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Justice Committee calls for official representation for the Crown Dependencies in UK’s international trade negotiations

28 March 2024

The Crown Dependencies should be represented during international trade negotiations by specifically designated officials, either from the UK Government or the Crown Dependencies following a “disappointing outcome” in the CPTPP talks, the Justice Committee has warned.

In a report entitled: ‘The Constitutional Relationship with the Crown Dependencies’, the cross-party committee of MPs cited “concerns” over the Crown Dependencies’ experiences of the Comprehensive and Progressive Agreement for Trans-Pacific Partnership (CPTPP) negotiations.

It said: “All three Crown Dependencies had quite serious concerns about the Department for Business and Trade's approach to bringing them into CPTPP, and other FTA negotiations.

“They told us there were “challenges in real-time communication throughout”, engagement had “fallen short of our expectations” and issues that arose “could have been ameliorated by more effective consultation / communication”.

“The outcome of the negotiations—inclusion in the CPTPP for trade in goods from the outset, but not for services—was not the one that the Crown Dependencies, whose economies are service industry based, had hoped for.”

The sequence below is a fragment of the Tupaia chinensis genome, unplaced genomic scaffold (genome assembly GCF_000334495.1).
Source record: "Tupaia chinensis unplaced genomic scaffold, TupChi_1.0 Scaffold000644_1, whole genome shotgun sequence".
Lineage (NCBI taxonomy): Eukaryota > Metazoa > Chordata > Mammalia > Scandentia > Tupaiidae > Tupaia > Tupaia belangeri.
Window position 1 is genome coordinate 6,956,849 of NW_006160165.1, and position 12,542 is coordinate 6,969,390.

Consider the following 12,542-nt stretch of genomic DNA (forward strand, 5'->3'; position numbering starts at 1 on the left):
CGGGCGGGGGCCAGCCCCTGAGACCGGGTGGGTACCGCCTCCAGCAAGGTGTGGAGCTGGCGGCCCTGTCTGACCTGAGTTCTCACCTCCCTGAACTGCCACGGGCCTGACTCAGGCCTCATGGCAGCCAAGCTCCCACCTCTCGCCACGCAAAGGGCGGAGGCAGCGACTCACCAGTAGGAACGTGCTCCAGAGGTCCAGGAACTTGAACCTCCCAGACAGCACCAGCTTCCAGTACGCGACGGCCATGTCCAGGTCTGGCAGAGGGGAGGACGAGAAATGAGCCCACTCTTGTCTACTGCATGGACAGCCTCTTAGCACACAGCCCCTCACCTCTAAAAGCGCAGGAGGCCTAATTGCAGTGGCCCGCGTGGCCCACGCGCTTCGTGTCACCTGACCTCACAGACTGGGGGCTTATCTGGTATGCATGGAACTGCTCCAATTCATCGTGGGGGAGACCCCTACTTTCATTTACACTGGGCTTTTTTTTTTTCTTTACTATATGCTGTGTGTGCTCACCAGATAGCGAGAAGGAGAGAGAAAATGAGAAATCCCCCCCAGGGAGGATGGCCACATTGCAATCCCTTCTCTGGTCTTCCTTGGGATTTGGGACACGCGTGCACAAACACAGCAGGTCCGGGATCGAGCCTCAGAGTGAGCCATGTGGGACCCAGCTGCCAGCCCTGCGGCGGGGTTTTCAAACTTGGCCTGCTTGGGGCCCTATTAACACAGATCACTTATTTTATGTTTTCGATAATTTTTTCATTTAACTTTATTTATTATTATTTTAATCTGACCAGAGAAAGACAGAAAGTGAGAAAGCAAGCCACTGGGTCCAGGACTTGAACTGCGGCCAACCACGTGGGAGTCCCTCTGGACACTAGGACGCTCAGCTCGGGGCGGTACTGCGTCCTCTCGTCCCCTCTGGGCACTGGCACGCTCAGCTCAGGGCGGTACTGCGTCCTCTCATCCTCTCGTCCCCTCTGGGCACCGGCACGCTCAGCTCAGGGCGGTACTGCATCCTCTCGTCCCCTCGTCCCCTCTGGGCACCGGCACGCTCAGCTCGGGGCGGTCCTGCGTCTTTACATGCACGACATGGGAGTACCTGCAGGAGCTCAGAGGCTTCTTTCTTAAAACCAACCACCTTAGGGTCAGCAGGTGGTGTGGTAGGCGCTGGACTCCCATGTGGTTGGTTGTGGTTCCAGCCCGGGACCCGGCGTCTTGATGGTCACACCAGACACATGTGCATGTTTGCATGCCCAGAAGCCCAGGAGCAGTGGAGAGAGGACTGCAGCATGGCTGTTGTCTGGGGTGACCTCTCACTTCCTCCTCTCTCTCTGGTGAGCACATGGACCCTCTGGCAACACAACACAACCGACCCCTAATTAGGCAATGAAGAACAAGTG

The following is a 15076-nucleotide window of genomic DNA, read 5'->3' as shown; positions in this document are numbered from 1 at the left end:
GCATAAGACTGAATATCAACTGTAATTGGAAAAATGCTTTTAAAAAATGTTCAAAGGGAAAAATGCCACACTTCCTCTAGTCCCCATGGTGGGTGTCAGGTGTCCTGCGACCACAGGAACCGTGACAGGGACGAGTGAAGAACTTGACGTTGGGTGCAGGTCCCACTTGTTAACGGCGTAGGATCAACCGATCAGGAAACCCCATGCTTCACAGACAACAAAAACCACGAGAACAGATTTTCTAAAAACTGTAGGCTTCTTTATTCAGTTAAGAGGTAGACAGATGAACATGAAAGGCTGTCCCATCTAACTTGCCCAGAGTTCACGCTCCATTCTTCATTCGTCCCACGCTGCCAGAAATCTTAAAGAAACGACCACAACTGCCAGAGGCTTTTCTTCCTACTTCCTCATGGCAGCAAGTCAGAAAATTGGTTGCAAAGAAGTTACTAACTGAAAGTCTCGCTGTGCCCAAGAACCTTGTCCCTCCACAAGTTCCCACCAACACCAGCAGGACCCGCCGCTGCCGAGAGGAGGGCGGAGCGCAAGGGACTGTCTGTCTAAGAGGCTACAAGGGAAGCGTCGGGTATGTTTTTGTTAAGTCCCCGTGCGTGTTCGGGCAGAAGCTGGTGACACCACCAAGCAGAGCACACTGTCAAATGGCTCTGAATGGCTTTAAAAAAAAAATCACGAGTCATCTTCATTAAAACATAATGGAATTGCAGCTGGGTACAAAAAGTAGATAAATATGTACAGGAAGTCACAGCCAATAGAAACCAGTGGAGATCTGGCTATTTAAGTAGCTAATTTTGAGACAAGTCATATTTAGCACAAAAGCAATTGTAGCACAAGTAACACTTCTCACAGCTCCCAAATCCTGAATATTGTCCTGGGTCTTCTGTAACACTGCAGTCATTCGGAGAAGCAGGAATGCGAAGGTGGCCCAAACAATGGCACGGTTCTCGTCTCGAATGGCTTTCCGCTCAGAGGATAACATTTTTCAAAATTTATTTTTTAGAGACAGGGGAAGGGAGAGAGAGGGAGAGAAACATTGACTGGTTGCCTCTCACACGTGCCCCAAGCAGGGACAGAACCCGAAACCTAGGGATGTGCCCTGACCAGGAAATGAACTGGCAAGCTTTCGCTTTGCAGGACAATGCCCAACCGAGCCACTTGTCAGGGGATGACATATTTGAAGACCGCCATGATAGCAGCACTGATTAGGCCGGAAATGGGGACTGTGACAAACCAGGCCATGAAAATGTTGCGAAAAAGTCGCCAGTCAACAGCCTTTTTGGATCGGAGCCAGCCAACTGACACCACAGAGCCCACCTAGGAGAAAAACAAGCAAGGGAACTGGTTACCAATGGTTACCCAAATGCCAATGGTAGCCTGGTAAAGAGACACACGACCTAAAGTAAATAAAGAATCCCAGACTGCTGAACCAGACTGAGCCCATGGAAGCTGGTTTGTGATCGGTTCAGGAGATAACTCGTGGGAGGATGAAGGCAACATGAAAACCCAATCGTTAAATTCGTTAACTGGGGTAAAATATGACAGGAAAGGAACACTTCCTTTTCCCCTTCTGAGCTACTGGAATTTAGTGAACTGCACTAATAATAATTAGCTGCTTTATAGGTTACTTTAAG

The CPTPP negotiation process, the report concluded, “provides lessons for how the Crown Dependencies could be more effectively involved in negotiations in the future”.

It added: “The UK Government’s aim for all future trade agreements should be for the Crown Dependencies to be covered by services, as well as goods chapters, from the outset. Where this does not prove possible, extension mechanisms should routinely be sought.”

Chair's comment

The Chair of the Justice Committee, Sir Bob Neill MP (Con, Bromley & Chislehurst), said:

“Representation of the interests of the Crown Dependencies in international relations is not optional, according to whether or not their interests are in line with those of the UK: it is the UK Government’s duty.

In cases of conflict, the Ministry of Justice must endeavour to find a mechanism for representation which will faithfully present and serve the interests of both parties. Having the Crown Dependencies represented during negotiations by specifically designated officials, would go some way towards addressing this issue.”

The report recommended that for future trade agreement negotiations the Crown Dependencies, Ministry of Justice and Department for Business and Trade should work together to identify a set of principles to guide effective engagement during the negotiation process.

They should include early and comprehensive engagement from the outset to conclusion; early sight of relevant documents; real time updates; and reasonable timeframes for provision of responses and information. During particularly time-pressured periods, the Committee report recommended that there should be officials in the room acting as a conduit for information to and from the Crown Dependencies in real time.